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Could Sweat Help Power Wearable Devices in the Future?

Ross Kelly

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Wearable devices

New research could open up the possibility of generating power through more sustainable and environmentally-friendly means. 

Wearable devices in the future could be powered by human sweat instead of conventional batteries, according to scientists at the University of Glasgow.

In a recently published paper in the Advanced Materials journal, engineers from the University’s Bendable Electronics and Sensing Technologies (BEST) group suggest that by working up a sweat, users could generate enough power for a range of exercise monitors and other electronic devices.

The team has developed a groundbreaking new type of flexible supercapacitor which replaces the electrolytes found in conventional batteries with sweat. This can be fully charged with just 20 microlitres of fluid, the researchers revealed, and is durable enough to survive rigorous use.

Dr Libu Manjakkal, who works with the BEST group and contributed to the paper, commented: “It’s an exciting development, and we’re keen to continue exploring the possibilities that sweat power providers for the future of wearable electronics.”

The device works by coating polyester cellulose cloth with a flexible, environmentally friendly polymer known as poly(3,4-ethylenedioxythiophene) polystyrene sulfonate.

As the cloth absorbs the user’s sweat, positive and negative ions in the sweat interact with the polymer’s surface, which then creates an electrochemical reaction and generates energy.

Researchers tested the effectiveness of the technology by inviting volunteers to run outdoors and on a treadmill while wearing a version of the device. Trials showed that volunteers perspired enough to help the device generate around 10 milliwatts of power – roughly enough to power a small bank of LEDs, researchers said.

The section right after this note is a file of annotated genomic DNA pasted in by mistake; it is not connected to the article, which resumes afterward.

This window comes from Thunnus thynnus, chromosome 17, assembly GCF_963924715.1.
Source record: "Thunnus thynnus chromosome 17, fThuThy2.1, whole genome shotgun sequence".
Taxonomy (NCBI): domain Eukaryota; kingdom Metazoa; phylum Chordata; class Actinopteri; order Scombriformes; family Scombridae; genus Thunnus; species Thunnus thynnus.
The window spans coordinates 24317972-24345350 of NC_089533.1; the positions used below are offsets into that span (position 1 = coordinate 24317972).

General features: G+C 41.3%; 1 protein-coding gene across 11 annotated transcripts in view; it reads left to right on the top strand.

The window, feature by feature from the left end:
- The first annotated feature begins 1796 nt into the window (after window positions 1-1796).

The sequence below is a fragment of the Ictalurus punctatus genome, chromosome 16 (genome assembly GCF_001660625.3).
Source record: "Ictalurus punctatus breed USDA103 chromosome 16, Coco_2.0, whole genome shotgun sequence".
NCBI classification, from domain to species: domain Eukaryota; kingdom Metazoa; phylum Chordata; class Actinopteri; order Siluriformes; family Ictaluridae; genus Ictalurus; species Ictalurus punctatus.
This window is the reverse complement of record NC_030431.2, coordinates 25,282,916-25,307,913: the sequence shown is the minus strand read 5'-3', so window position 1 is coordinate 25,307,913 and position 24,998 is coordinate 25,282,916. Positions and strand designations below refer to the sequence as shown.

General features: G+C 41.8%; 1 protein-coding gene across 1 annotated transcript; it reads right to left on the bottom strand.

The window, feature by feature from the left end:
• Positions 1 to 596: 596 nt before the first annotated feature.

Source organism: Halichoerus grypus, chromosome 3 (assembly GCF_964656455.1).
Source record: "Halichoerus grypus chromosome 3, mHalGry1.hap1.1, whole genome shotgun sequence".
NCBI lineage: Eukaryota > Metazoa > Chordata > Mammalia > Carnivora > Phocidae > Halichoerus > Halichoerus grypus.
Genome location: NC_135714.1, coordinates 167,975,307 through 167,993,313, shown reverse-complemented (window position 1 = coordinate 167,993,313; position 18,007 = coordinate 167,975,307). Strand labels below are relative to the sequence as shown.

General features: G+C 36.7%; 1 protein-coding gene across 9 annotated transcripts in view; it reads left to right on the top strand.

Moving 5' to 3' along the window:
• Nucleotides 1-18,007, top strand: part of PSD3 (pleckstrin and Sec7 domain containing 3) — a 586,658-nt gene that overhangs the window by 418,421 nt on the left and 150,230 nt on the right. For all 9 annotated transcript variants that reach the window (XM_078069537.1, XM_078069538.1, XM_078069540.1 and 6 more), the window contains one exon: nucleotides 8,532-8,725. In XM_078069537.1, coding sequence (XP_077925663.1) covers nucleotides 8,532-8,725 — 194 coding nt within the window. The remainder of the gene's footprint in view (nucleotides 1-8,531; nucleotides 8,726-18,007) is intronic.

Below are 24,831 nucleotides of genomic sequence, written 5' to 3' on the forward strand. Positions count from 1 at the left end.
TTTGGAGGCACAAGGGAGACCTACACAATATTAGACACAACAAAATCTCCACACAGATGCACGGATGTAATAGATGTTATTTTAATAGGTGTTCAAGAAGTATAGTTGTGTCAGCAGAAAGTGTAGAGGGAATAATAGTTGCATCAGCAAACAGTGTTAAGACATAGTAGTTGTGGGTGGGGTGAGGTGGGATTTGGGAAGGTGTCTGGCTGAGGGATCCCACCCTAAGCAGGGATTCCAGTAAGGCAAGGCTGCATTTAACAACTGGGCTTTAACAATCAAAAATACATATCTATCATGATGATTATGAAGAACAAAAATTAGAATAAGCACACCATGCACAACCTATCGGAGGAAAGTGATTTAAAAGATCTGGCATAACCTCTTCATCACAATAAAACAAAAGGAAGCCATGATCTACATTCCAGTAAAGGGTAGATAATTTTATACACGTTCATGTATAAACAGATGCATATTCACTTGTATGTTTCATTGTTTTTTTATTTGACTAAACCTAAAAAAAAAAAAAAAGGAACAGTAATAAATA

Commenting on the findings Professor Ravinder Dahiya, head of the BEST group and leader of the research, said: “Conventional batteries are cheaper and more plentiful than ever before, but they are often built using unsustainable materials which are harmful to the environment.

“That makes them challenging to dispose of safely, and potentially harmful in wearable devices, where a broken battery could spill toxic fluids onto skin.”

He added: “What we’ve been able to do for the first time is show that human sweat provides a real opportunity to do away with those toxic materials entirely, with excellent charging and discharging performance.”

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Professor Dahiya and the team have developed a range of novel bendable technologies, including solar-powered ‘electronic skin’ that could be used in robotics. Long-term, they are planning future research to explore whether sweat power could be integrated into other devices.

“As wearable devices like health monitors continue to increase in popularity, it opens up the possibility of a safer, more environmentally-friend method of generating sustainable power – not just for wearables but possible also for emerging areas such as e-bikes and electric vehicles, where sweat equivalent solution could replace the human sweat,” he said.

Ross Kelly

Staff Writer

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